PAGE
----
Monday, November 09, 2015

Why Breastfeed?

I am a breastfeeding mom to my 2 kids. I became an Exclusive Pumping (EP) mum for DC till she was 14 months. For JC, as he was born a premature baby at 28 weeks, I was also expressing breast milk for him for almost 2 months until he was able to develop sucking instincts. From there on, he prefers to direct latch as compared to be bottle fed. He self-weaned when he was around 18 months. You can read more about my breastfeeding journey for DC here and here.

Breastfeeding is more becoming a norm in our society now. I know of many friends and relatives who breastfeed their babies. I am glad the grandparents are also more understanding and supportive of mums who breastfeed, though I am sure some of these grandparents will say “Breast milk is good!” just because their friends say so, without probably understand the real benefits for both mum and baby J

Here’s why (and if they start to doubt, they can also look up World Health Organisation as reference) 

Health Benefits for Infants and Babies

Breast milk is ideal for infant and babies. It contains antibodies that help protect babies from illness such as diarrhea, pneumonia, infections, allergies and much more. Colostrum – the first milk being produced at the beginning stage of breastfeeding – is extremely high in nutrition for newborn, making it perfect first food for baby. Some even dubbed colostrum as ‘liquid gold’. Colostrum has a laxative effect on the baby, which helps in the excretion of excess bilirubin through baby’s early stools and helps prevent jaundice. Colostrum also contains high concentrations of leukocytes, protective white cells which can destroy disease-causing bacteria and viruses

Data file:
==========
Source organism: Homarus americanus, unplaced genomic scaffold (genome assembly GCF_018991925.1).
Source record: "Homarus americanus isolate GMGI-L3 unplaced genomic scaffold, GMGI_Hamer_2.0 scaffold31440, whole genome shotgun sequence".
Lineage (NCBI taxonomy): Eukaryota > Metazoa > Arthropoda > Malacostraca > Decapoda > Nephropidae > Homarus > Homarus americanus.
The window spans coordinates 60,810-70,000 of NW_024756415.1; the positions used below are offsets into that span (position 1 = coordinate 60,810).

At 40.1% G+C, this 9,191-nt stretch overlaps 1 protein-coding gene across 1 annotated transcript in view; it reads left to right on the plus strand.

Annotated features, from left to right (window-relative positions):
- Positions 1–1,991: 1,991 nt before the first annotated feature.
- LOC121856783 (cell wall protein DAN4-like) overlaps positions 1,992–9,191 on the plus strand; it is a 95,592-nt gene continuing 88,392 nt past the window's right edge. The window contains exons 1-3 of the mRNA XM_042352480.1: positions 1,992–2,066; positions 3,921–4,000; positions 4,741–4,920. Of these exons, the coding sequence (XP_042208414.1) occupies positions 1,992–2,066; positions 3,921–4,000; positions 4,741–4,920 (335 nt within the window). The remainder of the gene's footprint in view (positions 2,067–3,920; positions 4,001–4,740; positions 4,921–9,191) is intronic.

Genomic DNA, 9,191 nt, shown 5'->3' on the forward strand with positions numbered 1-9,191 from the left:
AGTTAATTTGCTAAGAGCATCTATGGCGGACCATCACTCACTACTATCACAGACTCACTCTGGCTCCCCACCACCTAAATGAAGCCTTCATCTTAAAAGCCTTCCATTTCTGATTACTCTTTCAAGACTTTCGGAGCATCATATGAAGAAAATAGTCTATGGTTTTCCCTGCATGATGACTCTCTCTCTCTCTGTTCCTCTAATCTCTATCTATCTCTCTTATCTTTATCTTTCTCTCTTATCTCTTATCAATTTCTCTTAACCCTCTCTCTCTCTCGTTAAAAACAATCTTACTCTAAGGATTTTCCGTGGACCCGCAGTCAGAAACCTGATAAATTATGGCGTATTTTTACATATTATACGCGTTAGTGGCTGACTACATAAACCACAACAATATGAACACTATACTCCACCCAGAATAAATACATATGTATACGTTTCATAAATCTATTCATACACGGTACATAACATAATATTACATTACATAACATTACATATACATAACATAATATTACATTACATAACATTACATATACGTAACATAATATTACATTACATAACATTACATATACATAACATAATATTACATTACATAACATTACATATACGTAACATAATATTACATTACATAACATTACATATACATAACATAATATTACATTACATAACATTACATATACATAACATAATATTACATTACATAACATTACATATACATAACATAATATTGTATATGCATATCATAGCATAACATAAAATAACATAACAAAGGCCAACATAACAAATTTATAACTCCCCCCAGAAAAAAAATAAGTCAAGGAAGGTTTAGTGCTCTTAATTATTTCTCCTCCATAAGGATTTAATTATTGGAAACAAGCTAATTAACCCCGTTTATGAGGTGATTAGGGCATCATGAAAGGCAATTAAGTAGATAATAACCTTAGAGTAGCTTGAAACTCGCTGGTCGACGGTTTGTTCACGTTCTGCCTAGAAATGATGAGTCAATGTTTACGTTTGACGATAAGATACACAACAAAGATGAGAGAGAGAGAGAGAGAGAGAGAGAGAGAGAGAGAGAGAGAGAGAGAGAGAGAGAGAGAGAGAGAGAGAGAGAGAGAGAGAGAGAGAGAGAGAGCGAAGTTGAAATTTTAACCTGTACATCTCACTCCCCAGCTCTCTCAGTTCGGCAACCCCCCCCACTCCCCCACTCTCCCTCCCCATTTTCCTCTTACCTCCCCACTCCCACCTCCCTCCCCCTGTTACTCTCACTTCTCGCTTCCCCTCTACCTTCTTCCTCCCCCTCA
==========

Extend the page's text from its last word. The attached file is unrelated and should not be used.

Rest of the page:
For JC’s case, as he was in the NICU incubator there is no way he can latch. I had to resort to both my Avent breast pump and the Marmet method to get him the colostrum he needed. The pump is used as a means to stimulate the sucking of the baby, and Marmet method and a syringe to help extract precious colustrum from the nipple. We ended up buying boxes of syringes from the pharmacy, all for the sake of feeding our little JC! The nurses in NICU will feed JC via tube using a special machine (see picture below). It releases breast milk from the syringe into the tube on a timely basis. When almost empty it will sound a beep so the nurse will replace it with another syringe. 

When he was slightly older but sucking instinct not yet developed, the nurse will then direct feed him through tube. They will slowly pour out tiny quantities of milk through the tube, and then monitor closely his intake. It is like drinking milk through a straw lying down, so basically don’t even need to suck to get the milk. When he turned two months, they tried feeding him via cup. Once he developed the sucking instinct only then the nurse allowed me to try getting him to latch and nurse.

I am thankful that both my children do not have an allergies or complications when they were babies. They are healthy and active children. Even if anyone of them should fall sick, they recover much quickly than us adults. There was once DC got diarrhea as a result of a viral infection when she was around 10 months old. She can still breastfeed without worry as breast milk is compatible to the stomach, unlike cow-based milk, which the lactose will irritate the stomach even more.

Long Term Benefits for Children

We look beyond the immediate benefits of breastfeeding for babies, how does it help when they are older? Children who are breastfed are less likely to be overweight or obese. They are also less likely to have type-II diabetes. It also helps with their brain development and they tend to perform better in intelligent tests.

Both DC and JC were chubby as babies, but the minute they started crawling and walking, whoosh! Suddenly both of them looked so lean! Sometimes my husband asked why can’t they put on more weight, but I always tell him most importantly they are healthy.